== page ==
In any project or organisation with silos, you ask the Leadership Team “Which is your ‘first’ team?”, all of them will say their vertical team (i.e. the functional/ discipline/ project team). In a high performance Leadership Team, the genuine answer is the horizontal team (i.e. the Leadership Team). In a Centre for Creative Leadership Study on Boundary Spanning Leadership[3] 86% of the senior executives interviewed believe it is “extremely important” for them to work effectively across boundaries in their current leadership role. Yet worryingly, only 7% of these executives believe they are currently “very effective” at doing so. When working with Leadership Teams, our PC approach focuses on the horizontal team to develop deep understanding and knowledge so that each member can anticipate each other’s needs, back one another up, collectively work across boundaries and get the team to be vested in the overall success. To truly be a cohesive and high performing leadership team, each individual must join forces and own and lead each other’s initiatives – this contributes to a highly trusting, collaborative and innovative environment. When working with non-leadership teams, our PC approach focuses on working effectively across the relevant boundaries e.g. horizontal (e.g. function or expertise), geographic, stakeholder etc.

(4) HPTs deliberately apply multiple mindsets to any opportunity or problem.

Our PC approach purposefully leverages the team’s diversity (age, gender, race, experience, functional strengths, thinking or personality styles), which can have profound effect on problem solving. Mediocre and forming teams discourage differences and team members feel pressure to ‘fit in’. Once the benefits of leveraging differences are truly experienced in the PC, leadership teams often emulate multiple mindsets (or cross-functional teams) for particular problems and strategic initiatives at other levels of the organisation or project.

(5) HPTs actively manage conflict and dysfunction.

Getting along nicely leads to mediocre performance. Yes mediocrity is better than failure, but hardly high performance. Through our PC approach, teams are energized by each other and have direct, robust and respectful dialogue (but not always comfortable conversations), they have lively meetings, many ideas, healthy debates, quick problem solving, and minimal politics. For these teams, respecting each other is pushing higher performance by insisting on high standards, speaking up about concerns, challenging and building on each other’s ideas. One of the new behaviours which are often learned is that the team will genuinely choose and buy-into a solution based on merit, not on team consensus, a dominant personality or group think. Team performance is the ultimate consideration and foundation that allows issues to be called out and dealt with constructively and promptly, all within a high trust team environment.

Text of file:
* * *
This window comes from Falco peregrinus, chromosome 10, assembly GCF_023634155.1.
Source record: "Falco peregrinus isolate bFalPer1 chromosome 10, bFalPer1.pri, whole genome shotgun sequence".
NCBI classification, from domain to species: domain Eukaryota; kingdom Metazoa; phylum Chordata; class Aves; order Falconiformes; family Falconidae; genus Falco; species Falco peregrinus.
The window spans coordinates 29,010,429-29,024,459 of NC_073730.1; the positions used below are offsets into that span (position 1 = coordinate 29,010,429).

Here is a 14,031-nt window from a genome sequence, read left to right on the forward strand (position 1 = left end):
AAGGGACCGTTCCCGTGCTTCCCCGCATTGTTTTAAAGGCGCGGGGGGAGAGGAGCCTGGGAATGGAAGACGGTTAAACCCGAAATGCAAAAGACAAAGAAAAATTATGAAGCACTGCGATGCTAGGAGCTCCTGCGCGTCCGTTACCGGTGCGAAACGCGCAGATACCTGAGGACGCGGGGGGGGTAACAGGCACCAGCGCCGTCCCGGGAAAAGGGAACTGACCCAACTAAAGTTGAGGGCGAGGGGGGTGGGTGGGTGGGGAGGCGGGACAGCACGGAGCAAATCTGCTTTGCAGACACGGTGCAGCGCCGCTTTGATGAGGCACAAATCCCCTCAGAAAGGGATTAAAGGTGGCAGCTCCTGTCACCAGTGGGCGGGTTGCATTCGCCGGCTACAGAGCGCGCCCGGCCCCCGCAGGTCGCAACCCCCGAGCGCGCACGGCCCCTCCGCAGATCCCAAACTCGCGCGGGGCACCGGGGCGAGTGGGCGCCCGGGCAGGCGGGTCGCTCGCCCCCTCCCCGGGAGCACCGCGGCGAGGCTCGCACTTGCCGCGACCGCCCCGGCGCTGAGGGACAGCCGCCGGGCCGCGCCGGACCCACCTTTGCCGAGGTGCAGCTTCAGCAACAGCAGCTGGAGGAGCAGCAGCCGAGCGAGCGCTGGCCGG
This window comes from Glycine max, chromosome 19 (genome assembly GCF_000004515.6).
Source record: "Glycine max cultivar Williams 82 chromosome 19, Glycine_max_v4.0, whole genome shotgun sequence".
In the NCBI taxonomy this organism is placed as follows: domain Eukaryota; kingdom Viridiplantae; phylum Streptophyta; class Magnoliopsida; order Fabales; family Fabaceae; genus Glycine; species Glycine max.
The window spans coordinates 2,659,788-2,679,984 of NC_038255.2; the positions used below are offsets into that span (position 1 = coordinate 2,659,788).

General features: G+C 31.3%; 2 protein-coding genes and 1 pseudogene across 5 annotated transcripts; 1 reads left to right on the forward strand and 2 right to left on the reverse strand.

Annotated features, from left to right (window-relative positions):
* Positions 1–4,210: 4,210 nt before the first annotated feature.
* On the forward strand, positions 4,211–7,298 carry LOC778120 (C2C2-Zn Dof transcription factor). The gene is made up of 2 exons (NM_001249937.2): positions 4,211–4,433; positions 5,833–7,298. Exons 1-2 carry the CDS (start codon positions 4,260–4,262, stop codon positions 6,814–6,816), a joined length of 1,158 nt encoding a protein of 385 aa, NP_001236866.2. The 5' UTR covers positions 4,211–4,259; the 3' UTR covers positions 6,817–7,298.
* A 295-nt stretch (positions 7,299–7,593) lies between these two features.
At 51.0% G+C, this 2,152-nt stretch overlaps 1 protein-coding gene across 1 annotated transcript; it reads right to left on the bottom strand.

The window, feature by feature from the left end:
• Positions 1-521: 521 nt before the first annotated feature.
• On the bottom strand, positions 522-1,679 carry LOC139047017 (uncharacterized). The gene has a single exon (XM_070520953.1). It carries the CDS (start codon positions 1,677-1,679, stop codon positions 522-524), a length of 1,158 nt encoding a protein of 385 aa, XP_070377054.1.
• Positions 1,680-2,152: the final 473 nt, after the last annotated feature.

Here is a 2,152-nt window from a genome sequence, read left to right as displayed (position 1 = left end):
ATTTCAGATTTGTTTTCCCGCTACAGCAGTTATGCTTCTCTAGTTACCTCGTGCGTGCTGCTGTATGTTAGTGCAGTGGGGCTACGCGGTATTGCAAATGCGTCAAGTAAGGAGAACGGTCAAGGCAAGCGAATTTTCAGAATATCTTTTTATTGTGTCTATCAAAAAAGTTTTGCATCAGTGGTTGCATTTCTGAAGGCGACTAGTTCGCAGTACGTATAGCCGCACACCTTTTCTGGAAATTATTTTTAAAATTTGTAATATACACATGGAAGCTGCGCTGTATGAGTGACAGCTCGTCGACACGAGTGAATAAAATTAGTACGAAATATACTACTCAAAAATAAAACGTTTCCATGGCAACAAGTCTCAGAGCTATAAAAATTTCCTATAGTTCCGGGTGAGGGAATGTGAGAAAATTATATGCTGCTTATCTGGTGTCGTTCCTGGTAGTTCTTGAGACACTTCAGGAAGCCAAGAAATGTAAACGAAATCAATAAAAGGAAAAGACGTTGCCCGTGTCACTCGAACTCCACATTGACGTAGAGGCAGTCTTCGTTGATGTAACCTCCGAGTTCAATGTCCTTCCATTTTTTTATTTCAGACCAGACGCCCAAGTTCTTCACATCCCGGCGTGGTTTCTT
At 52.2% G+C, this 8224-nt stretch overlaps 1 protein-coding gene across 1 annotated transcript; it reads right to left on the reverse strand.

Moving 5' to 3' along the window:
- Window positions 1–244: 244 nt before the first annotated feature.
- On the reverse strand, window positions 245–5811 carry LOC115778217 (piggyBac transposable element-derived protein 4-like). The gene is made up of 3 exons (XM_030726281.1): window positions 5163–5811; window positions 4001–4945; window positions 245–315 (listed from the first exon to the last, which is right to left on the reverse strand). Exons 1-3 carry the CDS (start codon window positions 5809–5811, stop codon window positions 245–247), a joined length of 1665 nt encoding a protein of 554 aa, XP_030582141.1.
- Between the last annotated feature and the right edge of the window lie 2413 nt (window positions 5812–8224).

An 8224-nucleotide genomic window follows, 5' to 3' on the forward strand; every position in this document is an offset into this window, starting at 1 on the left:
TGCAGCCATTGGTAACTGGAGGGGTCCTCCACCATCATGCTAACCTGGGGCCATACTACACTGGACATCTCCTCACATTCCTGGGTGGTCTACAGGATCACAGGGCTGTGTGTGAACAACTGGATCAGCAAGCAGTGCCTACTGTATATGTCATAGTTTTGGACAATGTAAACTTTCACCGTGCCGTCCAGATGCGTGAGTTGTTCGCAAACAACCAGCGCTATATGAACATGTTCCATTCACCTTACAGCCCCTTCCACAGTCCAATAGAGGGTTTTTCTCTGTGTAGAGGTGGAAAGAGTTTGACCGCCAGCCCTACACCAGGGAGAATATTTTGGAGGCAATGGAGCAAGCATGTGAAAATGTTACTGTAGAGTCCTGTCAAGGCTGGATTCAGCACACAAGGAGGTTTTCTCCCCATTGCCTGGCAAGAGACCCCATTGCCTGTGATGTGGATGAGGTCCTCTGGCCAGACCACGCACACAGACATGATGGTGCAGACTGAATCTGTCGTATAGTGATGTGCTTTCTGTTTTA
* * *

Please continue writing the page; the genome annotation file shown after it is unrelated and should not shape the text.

A word of warning, the facilitation and sequencing of the PC process and activities can either have a positive or a detrimental effect on the developing teams skills, behaviours and attitudes, so no one facilitation approach can be applied to all teams. It is important when designing the process for your team you consider which facilitator you should use to elicit the best result.

These five insights, coupled with the Pressure Cooker approach and active coaching, lead to accelerated and increased individual and team confidence, a high level of trust and help lay the foundations for successfully handling the inevitable pressure of performance. At STS we are passionate about helping leadership teams maximize their impact by improving their functioning, so if you have any questions regarding the concepts presented, please feel free to contact me via email.


Post written by Kristy Fairbairn, Project Manager, STS Consulting Australia